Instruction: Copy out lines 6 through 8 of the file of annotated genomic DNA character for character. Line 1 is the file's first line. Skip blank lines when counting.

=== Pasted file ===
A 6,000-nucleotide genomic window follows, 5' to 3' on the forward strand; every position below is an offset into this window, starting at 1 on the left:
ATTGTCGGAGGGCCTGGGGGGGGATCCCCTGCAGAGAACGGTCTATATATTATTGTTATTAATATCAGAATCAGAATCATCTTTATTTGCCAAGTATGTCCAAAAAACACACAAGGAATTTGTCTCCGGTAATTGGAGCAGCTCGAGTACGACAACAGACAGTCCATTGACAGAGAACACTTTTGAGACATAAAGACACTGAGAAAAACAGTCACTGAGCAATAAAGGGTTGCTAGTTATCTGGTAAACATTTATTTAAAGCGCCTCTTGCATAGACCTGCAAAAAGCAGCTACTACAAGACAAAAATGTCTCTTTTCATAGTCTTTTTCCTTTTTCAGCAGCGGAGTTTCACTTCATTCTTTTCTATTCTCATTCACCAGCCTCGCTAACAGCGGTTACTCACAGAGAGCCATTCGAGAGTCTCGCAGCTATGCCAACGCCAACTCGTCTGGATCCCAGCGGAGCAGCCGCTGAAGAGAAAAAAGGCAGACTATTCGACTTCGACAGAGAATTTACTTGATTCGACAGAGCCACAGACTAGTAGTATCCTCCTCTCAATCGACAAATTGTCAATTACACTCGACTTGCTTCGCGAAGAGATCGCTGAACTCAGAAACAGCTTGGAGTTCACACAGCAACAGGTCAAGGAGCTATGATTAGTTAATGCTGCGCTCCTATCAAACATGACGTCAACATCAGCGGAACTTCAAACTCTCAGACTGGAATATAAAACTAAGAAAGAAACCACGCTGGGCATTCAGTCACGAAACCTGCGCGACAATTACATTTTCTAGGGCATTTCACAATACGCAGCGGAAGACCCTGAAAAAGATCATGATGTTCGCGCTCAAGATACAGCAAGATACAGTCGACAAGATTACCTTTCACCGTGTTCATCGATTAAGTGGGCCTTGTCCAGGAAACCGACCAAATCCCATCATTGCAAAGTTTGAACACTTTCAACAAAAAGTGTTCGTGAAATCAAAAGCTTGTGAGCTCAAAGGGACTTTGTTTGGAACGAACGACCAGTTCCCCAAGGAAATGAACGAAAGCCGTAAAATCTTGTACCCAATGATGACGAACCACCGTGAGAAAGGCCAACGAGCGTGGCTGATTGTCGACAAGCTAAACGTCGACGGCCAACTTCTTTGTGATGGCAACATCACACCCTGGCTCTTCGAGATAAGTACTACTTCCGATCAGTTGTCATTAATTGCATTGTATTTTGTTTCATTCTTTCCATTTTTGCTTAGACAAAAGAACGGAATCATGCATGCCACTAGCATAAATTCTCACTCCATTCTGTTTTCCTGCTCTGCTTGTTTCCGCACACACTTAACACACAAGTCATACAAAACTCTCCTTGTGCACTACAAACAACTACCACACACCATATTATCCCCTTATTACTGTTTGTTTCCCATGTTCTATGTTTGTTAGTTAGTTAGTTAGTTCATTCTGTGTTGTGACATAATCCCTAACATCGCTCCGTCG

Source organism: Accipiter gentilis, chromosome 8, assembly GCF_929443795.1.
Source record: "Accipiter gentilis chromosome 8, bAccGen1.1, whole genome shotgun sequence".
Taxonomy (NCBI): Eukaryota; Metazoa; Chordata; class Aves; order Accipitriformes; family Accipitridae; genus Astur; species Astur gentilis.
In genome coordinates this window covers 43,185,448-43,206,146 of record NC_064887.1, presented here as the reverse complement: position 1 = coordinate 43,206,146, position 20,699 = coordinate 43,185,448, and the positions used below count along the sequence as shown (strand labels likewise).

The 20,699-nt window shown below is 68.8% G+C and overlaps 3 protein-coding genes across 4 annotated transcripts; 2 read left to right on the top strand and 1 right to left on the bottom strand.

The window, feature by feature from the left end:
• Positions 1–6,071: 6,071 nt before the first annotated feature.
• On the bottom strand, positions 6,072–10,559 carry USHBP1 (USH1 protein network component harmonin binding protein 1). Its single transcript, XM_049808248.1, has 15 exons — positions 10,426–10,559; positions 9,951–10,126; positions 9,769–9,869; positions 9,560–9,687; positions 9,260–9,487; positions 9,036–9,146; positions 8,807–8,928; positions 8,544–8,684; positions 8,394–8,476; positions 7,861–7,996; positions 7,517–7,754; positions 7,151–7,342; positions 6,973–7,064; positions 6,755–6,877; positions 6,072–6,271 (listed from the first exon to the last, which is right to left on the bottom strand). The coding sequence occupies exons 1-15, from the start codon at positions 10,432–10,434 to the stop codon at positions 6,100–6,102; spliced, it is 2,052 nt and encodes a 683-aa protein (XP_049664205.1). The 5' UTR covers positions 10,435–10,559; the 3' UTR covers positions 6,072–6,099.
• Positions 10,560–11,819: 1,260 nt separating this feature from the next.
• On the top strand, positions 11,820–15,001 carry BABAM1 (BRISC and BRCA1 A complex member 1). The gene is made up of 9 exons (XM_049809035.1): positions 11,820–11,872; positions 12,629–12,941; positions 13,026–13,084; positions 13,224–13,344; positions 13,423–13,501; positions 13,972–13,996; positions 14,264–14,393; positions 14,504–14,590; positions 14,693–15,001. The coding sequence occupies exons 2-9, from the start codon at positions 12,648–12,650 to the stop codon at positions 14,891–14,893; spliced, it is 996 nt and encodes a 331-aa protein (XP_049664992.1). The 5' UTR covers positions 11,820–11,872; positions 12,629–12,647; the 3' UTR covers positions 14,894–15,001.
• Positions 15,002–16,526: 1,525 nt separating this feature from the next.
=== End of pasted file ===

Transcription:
In genome coordinates this window covers 43,185,448-43,206,146 of record NC_064887.1, presented here as the reverse complement: position 1 = coordinate 43,206,146, position 20,699 = coordinate 43,185,448, and the positions used below count along the sequence as shown (strand labels likewise).

The 20,699-nt window shown below is 68.8% G+C and overlaps 3 protein-coding genes across 4 annotated transcripts; 2 read left to right on the top strand and 1 right to left on the bottom strand.

The window, feature by feature from the left end: